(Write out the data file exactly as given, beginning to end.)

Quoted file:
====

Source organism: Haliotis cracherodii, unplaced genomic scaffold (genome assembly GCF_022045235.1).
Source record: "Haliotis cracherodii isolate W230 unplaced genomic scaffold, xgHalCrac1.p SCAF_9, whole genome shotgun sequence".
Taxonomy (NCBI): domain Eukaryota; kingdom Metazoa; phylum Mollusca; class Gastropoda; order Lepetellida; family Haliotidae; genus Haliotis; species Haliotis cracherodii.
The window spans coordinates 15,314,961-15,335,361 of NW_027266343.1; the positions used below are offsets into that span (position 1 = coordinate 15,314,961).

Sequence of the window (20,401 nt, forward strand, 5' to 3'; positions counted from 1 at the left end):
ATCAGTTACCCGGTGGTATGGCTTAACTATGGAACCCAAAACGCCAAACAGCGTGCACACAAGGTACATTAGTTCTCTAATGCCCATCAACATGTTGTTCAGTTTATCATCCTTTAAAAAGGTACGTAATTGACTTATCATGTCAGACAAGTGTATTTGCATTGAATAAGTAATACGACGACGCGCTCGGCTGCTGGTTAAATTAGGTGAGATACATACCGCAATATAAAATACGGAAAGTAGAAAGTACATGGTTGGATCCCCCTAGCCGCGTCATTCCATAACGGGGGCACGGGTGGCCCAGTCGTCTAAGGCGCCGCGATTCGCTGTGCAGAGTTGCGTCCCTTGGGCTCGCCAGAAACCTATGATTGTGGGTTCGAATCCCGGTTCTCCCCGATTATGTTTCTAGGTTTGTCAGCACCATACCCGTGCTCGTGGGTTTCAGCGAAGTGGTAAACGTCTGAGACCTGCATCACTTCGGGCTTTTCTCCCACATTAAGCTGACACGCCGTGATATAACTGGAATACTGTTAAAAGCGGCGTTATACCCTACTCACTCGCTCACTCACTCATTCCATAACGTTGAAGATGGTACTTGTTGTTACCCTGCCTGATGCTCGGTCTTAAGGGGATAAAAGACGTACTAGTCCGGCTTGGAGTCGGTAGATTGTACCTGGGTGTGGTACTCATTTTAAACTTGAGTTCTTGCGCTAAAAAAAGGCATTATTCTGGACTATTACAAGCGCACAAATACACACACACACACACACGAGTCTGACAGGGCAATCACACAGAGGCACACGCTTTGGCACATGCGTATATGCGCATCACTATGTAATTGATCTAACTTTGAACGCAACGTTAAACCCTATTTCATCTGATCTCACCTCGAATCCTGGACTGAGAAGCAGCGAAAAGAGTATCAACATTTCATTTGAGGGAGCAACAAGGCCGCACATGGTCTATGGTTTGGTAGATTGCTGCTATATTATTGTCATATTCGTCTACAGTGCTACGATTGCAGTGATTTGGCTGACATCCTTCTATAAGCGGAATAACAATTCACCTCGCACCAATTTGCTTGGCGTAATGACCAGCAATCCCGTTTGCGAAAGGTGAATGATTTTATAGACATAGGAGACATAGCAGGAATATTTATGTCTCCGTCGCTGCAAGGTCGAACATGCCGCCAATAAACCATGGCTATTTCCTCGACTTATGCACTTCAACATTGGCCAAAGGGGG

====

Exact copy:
Source organism: Haliotis cracherodii, unplaced genomic scaffold (genome assembly GCF_022045235.1).
Source record: "Haliotis cracherodii isolate W230 unplaced genomic scaffold, xgHalCrac1.p SCAF_9, whole genome shotgun sequence".
Taxonomy (NCBI): domain Eukaryota; kingdom Metazoa; phylum Mollusca; class Gastropoda; order Lepetellida; family Haliotidae; genus Haliotis; species Haliotis cracherodii.
The window spans coordinates 15,314,961-15,335,361 of NW_027266343.1; the positions used below are offsets into that span (position 1 = coordinate 15,314,961).

Sequence of the window (20,401 nt, forward strand, 5' to 3'; positions counted from 1 at the left end):
ATCAGTTACCCGGTGGTATGGCTTAACTATGGAACCCAAAACGCCAAACAGCGTGCACACAAGGTACATTAGTTCTCTAATGCCCATCAACATGTTGTTCAGTTTATCATCCTTTAAAAAGGTACGTAATTGACTTATCATGTCAGACAAGTGTATTTGCATTGAATAAGTAATACGACGACGCGCTCGGCTGCTGGTTAAATTAGGTGAGATACATACCGCAATATAAAATACGGAAAGTAGAAAGTACATGGTTGGATCCCCCTAGCCGCGTCATTCCATAACGGGGGCACGGGTGGCCCAGTCGTCTAAGGCGCCGCGATTCGCTGTGCAGAGTTGCGTCCCTTGGGCTCGCCAGAAACCTATGATTGTGGGTTCGAATCCCGGTTCTCCCCGATTATGTTTCTAGGTTTGTCAGCACCATACCCGTGCTCGTGGGTTTCAGCGAAGTGGTAAACGTCTGAGACCTGCATCACTTCGGGCTTTTCTCCCACATTAAGCTGACACGCCGTGATATAACTGGAATACTGTTAAAAGCGGCGTTATACCCTACTCACTCGCTCACTCACTCATTCCATAACGTTGAAGATGGTACTTGTTGTTACCCTGCCTGATGCTCGGTCTTAAGGGGATAAAAGACGTACTAGTCCGGCTTGGAGTCGGTAGATTGTACCTGGGTGTGGTACTCATTTTAAACTTGAGTTCTTGCGCTAAAAAAAGGCATTATTCTGGACTATTACAAGCGCACAAATACACACACACACACACACGAGTCTGACAGGGCAATCACACAGAGGCACACGCTTTGGCACATGCGTATATGCGCATCACTATGTAATTGATCTAACTTTGAACGCAACGTTAAACCCTATTTCATCTGATCTCACCTCGAATCCTGGACTGAGAAGCAGCGAAAAGAGTATCAACATTTCATTTGAGGGAGCAACAAGGCCGCACATGGTCTATGGTTTGGTAGATTGCTGCTATATTATTGTCATATTCGTCTACAGTGCTACGATTGCAGTGATTTGGCTGACATCCTTCTATAAGCGGAATAACAATTCACCTCGCACCAATTTGCTTGGCGTAATGACCAGCAATCCCGTTTGCGAAAGGTGAATGATTTTATAGACATAGGAGACATAGCAGGAATATTTATGTCTCCGTCGCTGCAAGGTCGAACATGCCGCCAATAAACCATGGCTATTTCCTCGACTTATGCACTTCAACATTGGCCAAAGGGGG